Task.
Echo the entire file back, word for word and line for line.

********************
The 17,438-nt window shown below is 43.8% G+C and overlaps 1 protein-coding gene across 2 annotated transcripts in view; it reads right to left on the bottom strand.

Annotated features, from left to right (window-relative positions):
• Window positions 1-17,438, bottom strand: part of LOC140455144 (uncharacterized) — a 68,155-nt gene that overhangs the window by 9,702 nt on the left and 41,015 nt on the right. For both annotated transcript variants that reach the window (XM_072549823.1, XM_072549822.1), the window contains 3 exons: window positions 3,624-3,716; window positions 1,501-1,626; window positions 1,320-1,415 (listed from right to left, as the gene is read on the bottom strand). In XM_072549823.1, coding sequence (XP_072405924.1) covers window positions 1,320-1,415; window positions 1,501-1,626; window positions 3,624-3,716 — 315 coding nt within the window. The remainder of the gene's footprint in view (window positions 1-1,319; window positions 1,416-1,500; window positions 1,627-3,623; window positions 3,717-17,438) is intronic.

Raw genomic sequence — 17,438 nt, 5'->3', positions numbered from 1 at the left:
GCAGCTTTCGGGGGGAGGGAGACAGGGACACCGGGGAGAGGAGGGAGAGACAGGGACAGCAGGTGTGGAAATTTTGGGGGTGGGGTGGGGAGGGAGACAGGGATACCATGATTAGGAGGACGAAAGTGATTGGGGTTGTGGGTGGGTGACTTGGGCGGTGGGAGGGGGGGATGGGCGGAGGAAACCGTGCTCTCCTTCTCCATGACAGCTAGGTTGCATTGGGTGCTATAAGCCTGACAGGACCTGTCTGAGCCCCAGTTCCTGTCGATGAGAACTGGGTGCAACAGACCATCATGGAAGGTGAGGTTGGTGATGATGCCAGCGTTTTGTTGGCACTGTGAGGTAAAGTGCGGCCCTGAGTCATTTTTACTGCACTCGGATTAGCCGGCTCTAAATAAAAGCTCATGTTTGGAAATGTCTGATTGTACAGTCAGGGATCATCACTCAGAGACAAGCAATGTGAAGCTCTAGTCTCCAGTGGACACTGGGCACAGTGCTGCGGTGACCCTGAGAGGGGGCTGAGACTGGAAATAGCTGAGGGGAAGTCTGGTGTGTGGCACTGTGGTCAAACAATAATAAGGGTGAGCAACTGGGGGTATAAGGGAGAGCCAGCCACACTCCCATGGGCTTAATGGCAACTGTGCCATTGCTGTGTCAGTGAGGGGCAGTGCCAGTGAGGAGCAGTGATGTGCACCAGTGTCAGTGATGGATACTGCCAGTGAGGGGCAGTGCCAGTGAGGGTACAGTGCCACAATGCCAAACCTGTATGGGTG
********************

The 17,438-nt window shown below is 43.8% G+C and overlaps 1 protein-coding gene across 2 annotated transcripts in view; it reads right to left on the bottom strand.

Annotated features, from left to right (window-relative positions):
• Window positions 1-17,438, bottom strand: part of LOC140455144 (uncharacterized) — a 68,155-nt gene that overhangs the window by 9,702 nt on the left and 41,015 nt on the right. For both annotated transcript variants that reach the window (XM_072549823.1, XM_072549822.1), the window contains 3 exons: window positions 3,624-3,716; window positions 1,501-1,626; window positions 1,320-1,415 (listed from right to left, as the gene is read on the bottom strand). In XM_072549823.1, coding sequence (XP_072405924.1) covers window positions 1,320-1,415; window positions 1,501-1,626; window positions 3,624-3,716 — 315 coding nt within the window. The remainder of the gene's footprint in view (window positions 1-1,319; window positions 1,416-1,500; window positions 1,627-3,623; window positions 3,717-17,438) is intronic.

Raw genomic sequence — 17,438 nt, 5'->3', positions numbered from 1 at the left:
GCAGCTTTCGGGGGGAGGGAGACAGGGACACCGGGGAGAGGAGGGAGAGACAGGGACAGCAGGTGTGGAAATTTTGGGGGTGGGGTGGGGAGGGAGACAGGGATACCATGATTAGGAGGACGAAAGTGATTGGGGTTGTGGGTGGGTGACTTGGGCGGTGGGAGGGGGGGATGGGCGGAGGAAACCGTGCTCTCCTTCTCCATGACAGCTAGGTTGCATTGGGTGCTATAAGCCTGACAGGACCTGTCTGAGCCCCAGTTCCTGTCGATGAGAACTGGGTGCAACAGACCATCATGGAAGGTGAGGTTGGTGATGATGCCAGCGTTTTGTTGGCACTGTGAGGTAAAGTGCGGCCCTGAGTCATTTTTACTGCACTCGGATTAGCCGGCTCTAAATAAAAGCTCATGTTTGGAAATGTCTGATTGTACAGTCAGGGATCATCACTCAGAGACAAGCAATGTGAAGCTCTAGTCTCCAGTGGACACTGGGCACAGTGCTGCGGTGACCCTGAGAGGGGGCTGAGACTGGAAATAGCTGAGGGGAAGTCTGGTGTGTGGCACTGTGGTCAAACAATAATAAGGGTGAGCAACTGGGGGTATAAGGGAGAGCCAGCCACACTCCCATGGGCTTAATGGCAACTGTGCCATTGCTGTGTCAGTGAGGGGCAGTGCCAGTGAGGAGCAGTGATGTGCACCAGTGTCAGTGATGGATACTGCCAGTGAGGGGCAGTGCCAGTGAGGGTACAGTGCCACAATGCCAAACCTGTATGGGTG